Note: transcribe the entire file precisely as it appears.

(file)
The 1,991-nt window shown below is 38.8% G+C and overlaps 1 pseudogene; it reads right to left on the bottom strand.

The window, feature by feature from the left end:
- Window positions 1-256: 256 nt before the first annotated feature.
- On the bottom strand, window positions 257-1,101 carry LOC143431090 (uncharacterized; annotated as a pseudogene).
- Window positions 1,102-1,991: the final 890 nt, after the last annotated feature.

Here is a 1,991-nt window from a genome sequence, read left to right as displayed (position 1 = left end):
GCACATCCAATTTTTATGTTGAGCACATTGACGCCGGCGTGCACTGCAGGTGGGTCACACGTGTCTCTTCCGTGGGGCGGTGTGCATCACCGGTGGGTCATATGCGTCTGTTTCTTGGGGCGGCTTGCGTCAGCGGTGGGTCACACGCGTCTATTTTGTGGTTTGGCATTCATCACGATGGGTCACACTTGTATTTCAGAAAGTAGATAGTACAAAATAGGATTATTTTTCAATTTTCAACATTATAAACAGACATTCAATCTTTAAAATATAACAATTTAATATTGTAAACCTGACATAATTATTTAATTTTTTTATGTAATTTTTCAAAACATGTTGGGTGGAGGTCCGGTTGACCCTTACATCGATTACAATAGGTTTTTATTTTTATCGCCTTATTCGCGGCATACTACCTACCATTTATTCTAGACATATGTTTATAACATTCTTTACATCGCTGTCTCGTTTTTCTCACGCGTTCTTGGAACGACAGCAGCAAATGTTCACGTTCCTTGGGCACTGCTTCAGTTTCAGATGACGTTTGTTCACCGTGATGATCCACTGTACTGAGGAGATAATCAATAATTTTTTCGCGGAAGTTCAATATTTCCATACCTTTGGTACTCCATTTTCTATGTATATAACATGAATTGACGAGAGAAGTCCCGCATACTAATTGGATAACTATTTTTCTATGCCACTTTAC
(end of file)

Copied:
The 1,991-nt window shown below is 38.8% G+C and overlaps 1 pseudogene; it reads right to left on the bottom strand.

The window, feature by feature from the left end:
- Window positions 1-256: 256 nt before the first annotated feature.
- On the bottom strand, window positions 257-1,101 carry LOC143431090 (uncharacterized; annotated as a pseudogene).
- Window positions 1,102-1,991: the final 890 nt, after the last annotated feature.

Here is a 1,991-nt window from a genome sequence, read left to right as displayed (position 1 = left end):
GCACATCCAATTTTTATGTTGAGCACATTGACGCCGGCGTGCACTGCAGGTGGGTCACACGTGTCTCTTCCGTGGGGCGGTGTGCATCACCGGTGGGTCATATGCGTCTGTTTCTTGGGGCGGCTTGCGTCAGCGGTGGGTCACACGCGTCTATTTTGTGGTTTGGCATTCATCACGATGGGTCACACTTGTATTTCAGAAAGTAGATAGTACAAAATAGGATTATTTTTCAATTTTCAACATTATAAACAGACATTCAATCTTTAAAATATAACAATTTAATATTGTAAACCTGACATAATTATTTAATTTTTTTATGTAATTTTTCAAAACATGTTGGGTGGAGGTCCGGTTGACCCTTACATCGATTACAATAGGTTTTTATTTTTATCGCCTTATTCGCGGCATACTACCTACCATTTATTCTAGACATATGTTTATAACATTCTTTACATCGCTGTCTCGTTTTTCTCACGCGTTCTTGGAACGACAGCAGCAAATGTTCACGTTCCTTGGGCACTGCTTCAGTTTCAGATGACGTTTGTTCACCGTGATGATCCACTGTACTGAGGAGATAATCAATAATTTTTTCGCGGAAGTTCAATATTTCCATACCTTTGGTACTCCATTTTCTATGTATATAACATGAATTGACGAGAGAAGTCCCGCATACTAATTGGATAACTATTTTTCTATGCCACTTTAC